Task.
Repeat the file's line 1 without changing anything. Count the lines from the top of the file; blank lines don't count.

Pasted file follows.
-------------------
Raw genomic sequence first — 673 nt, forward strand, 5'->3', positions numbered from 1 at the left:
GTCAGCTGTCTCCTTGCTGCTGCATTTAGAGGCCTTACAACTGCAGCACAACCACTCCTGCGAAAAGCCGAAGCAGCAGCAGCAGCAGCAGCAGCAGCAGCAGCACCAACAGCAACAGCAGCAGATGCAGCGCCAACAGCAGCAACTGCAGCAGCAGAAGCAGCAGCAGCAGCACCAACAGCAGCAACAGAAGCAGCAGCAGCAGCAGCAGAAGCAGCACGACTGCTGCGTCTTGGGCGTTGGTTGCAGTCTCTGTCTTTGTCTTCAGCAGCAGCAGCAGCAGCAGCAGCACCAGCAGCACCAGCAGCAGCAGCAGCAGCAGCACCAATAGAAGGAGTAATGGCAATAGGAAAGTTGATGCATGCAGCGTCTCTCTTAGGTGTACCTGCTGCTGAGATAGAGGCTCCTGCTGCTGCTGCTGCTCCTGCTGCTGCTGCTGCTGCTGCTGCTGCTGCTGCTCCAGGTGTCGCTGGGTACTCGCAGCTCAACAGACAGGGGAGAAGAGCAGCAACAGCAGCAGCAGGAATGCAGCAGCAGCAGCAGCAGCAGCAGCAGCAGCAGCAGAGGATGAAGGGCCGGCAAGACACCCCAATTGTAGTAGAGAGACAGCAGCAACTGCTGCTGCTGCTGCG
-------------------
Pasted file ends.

Raw genomic sequence first — 673 nt, forward strand, 5'->3', positions numbered from 1 at the left: